We are transforming our organization’s vision of our own healthcare system from ‘sick care’ to ‘health care.’
with a dedicated group of primary-care providers that committed to providing our associates with care coordination, managing outcomes and using our wellness program services. These physicians have either reached Level 3 accreditation for a patient-centered medical home from the National Committee on Quality Assurance or will acquire this level in the coming year.
The primary-care providers are targeting areas that Penrose-st. Francis, as an employer, identified as needs of our population, including pediatric asthma, cardiovascular disease, diabetes and preventive screenings. The primary-care providers will report patient-centered medical home metrics, as defined by the NCQA, to us over the next couple of years.
Penrose-st. Francis pays these primary-care providers a per-member, per-month fee, funded in part by eliminating some of the care- and disease-management functions we formerly paid our third-party administrator to perform. We realized the market rejection of the gatekeeper primary-care provider referral model—and the subsequent move to an open-access preferred provider organization—had the unintended consequence of disrupting primary-care relationships, leaving our associates to navigate their way through the complex healthcare system. While meaning well, the medical management programs that grew up to fill this void conflicted with, rather than complemented, the efforts of the physicians who were responsible for actually caring for their patients. We felt it was important to pay our primary-care providers for coordinating care, which lowers overall costs and improves quality of care. During the next year, we hope to introduce pay-for-performance or shared-savings models.
While our associates had a choice in selecting their primary-care providers, we built financial incentives in the plan design for choosing a partner primary-care provider that had achieved patient-centered medical home accreditation. About 50% of our associates have chosen to obtain their care from one of these physicians. As a result of the patient’s ability to choose to participate, there has been little disruption to our associates, which has helped with the overall associate satisfaction with our pilot.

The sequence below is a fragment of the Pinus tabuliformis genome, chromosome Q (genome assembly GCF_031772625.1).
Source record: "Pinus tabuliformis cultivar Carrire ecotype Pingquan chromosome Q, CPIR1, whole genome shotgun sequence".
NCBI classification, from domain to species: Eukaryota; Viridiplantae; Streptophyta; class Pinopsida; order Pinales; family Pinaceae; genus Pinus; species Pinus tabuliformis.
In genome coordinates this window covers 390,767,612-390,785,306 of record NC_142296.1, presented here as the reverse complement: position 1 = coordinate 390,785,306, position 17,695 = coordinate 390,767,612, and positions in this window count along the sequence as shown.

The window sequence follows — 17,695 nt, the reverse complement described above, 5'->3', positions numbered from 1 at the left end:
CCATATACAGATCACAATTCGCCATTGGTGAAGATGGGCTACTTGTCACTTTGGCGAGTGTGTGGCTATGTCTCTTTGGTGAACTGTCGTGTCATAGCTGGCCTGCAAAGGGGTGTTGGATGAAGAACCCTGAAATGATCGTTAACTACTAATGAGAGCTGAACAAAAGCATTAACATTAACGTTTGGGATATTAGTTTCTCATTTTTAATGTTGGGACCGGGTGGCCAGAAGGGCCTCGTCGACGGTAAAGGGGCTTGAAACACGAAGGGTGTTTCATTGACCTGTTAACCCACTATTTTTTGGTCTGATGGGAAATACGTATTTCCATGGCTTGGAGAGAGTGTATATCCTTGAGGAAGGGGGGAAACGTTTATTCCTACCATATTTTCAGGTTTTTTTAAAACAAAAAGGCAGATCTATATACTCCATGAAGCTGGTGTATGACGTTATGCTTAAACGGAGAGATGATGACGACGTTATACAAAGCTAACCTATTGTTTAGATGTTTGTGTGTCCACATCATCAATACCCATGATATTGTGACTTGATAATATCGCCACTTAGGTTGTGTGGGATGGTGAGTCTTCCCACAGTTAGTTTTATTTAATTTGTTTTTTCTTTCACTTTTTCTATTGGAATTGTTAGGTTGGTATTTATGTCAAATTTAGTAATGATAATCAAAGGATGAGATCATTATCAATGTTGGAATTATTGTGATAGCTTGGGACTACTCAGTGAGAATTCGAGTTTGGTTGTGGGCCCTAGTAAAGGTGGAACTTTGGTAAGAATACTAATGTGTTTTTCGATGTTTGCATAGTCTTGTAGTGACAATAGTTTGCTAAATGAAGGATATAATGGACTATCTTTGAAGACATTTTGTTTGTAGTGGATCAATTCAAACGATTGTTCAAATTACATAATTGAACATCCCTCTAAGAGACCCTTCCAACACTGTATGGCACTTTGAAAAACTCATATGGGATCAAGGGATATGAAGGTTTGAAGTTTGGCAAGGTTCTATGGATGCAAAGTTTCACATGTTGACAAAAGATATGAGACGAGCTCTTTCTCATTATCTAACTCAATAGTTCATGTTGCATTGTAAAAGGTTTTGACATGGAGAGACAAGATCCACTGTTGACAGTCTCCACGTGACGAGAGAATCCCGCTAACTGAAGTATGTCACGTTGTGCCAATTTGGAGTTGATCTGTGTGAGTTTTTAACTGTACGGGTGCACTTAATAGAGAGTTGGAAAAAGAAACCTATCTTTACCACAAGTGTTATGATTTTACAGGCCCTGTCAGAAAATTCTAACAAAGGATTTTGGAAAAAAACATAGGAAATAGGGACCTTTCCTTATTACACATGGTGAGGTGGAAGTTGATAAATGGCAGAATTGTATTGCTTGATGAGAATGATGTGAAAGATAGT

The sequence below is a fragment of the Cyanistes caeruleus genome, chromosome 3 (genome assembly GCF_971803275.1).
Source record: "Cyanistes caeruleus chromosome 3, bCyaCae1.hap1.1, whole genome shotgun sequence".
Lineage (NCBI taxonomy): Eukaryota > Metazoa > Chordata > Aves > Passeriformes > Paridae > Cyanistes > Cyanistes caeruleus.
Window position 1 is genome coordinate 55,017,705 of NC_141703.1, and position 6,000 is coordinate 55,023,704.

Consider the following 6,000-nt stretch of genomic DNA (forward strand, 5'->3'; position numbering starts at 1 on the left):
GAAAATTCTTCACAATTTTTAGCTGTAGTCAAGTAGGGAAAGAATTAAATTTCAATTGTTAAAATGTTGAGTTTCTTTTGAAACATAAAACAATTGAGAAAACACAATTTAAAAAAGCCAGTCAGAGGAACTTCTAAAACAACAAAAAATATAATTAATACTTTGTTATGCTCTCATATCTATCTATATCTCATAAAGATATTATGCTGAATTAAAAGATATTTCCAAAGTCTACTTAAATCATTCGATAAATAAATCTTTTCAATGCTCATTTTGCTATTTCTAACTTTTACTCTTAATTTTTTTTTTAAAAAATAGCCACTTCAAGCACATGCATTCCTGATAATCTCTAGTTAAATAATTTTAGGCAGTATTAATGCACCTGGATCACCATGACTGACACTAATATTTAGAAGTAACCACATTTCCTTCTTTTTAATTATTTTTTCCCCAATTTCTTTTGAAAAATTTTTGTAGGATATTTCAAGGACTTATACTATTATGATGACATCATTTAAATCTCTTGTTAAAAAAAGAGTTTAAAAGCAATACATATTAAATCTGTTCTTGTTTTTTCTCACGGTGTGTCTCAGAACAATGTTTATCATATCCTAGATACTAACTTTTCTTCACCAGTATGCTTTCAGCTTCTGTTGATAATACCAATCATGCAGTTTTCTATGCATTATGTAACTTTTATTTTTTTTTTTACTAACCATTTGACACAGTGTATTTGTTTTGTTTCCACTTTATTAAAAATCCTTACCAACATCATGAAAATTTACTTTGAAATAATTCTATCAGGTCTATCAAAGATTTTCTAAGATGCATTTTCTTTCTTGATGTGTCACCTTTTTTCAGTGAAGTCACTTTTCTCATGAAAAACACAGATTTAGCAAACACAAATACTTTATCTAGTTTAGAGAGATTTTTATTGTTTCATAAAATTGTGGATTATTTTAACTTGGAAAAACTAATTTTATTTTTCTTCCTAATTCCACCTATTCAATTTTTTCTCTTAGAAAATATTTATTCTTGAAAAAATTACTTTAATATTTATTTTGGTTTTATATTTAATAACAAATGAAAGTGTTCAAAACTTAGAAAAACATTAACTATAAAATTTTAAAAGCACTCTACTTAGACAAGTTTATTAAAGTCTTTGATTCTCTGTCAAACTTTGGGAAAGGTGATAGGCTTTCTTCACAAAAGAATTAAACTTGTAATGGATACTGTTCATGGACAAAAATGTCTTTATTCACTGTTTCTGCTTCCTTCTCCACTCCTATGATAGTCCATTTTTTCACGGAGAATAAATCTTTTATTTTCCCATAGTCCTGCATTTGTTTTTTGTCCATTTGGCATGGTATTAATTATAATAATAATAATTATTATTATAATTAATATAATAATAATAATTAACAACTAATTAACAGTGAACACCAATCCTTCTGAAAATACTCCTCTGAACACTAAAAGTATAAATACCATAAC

We have begun to see some positive changes already. Our employees are becoming (measurably) healthier as proven by our annual health fair biometric screening results. Our absenteeism has decreased and several area employers are offering our wellness programs to their employees. And, not unexpectedly, our area employers and health plans are beginning to embrace the patient-centered medical home concept, and have begun discussions of their own with these primary-care providers.
Most important, we believe we are on our way to a demonstrable, sustainable culture of health. We are transforming our own organization’s vision of our healthcare system from one of “sick care” to “health care” and we’ve aligned our benefits package with that vision. And it’s a highly efficient way to create the infrastructure for population health management.
Our experience served as a pilot program for Centura Health—our parent company and the largest hospital and healthcare network in Colorado—and it is now being adopted systemwide affecting nearly 14,500 associates at 13 hospitals.